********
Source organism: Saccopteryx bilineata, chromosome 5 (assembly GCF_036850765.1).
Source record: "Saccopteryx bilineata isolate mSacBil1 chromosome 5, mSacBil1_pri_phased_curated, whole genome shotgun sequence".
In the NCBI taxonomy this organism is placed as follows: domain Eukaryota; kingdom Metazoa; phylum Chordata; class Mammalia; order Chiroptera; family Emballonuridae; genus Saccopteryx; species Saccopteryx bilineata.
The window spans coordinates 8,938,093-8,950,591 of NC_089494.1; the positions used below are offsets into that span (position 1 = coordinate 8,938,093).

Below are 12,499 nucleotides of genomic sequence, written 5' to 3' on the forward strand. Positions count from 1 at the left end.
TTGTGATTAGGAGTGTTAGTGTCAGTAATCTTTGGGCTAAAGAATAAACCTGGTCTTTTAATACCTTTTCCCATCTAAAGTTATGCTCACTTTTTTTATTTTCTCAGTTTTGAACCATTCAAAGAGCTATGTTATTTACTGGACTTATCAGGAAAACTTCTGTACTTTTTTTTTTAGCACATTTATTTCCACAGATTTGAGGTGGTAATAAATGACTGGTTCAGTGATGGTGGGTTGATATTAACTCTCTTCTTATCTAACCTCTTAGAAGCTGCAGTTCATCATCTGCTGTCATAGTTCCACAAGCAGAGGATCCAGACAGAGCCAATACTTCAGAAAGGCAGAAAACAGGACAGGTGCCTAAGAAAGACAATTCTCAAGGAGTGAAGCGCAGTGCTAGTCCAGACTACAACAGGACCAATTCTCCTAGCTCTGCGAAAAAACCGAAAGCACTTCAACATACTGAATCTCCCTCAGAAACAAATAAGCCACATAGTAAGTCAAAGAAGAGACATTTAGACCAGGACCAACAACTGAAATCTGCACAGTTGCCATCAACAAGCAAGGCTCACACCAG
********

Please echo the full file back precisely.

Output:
Source organism: Saccopteryx bilineata, chromosome 5 (assembly GCF_036850765.1).
Source record: "Saccopteryx bilineata isolate mSacBil1 chromosome 5, mSacBil1_pri_phased_curated, whole genome shotgun sequence".
In the NCBI taxonomy this organism is placed as follows: domain Eukaryota; kingdom Metazoa; phylum Chordata; class Mammalia; order Chiroptera; family Emballonuridae; genus Saccopteryx; species Saccopteryx bilineata.
The window spans coordinates 8,938,093-8,950,591 of NC_089494.1; the positions used below are offsets into that span (position 1 = coordinate 8,938,093).

Below are 12,499 nucleotides of genomic sequence, written 5' to 3' on the forward strand. Positions count from 1 at the left end.
TTGTGATTAGGAGTGTTAGTGTCAGTAATCTTTGGGCTAAAGAATAAACCTGGTCTTTTAATACCTTTTCCCATCTAAAGTTATGCTCACTTTTTTTATTTTCTCAGTTTTGAACCATTCAAAGAGCTATGTTATTTACTGGACTTATCAGGAAAACTTCTGTACTTTTTTTTTTAGCACATTTATTTCCACAGATTTGAGGTGGTAATAAATGACTGGTTCAGTGATGGTGGGTTGATATTAACTCTCTTCTTATCTAACCTCTTAGAAGCTGCAGTTCATCATCTGCTGTCATAGTTCCACAAGCAGAGGATCCAGACAGAGCCAATACTTCAGAAAGGCAGAAAACAGGACAGGTGCCTAAGAAAGACAATTCTCAAGGAGTGAAGCGCAGTGCTAGTCCAGACTACAACAGGACCAATTCTCCTAGCTCTGCGAAAAAACCGAAAGCACTTCAACATACTGAATCTCCCTCAGAAACAAATAAGCCACATAGTAAGTCAAAGAAGAGACATTTAGACCAGGACCAACAACTGAAATCTGCACAGTTGCCATCAACAAGCAAGGCTCACACCAG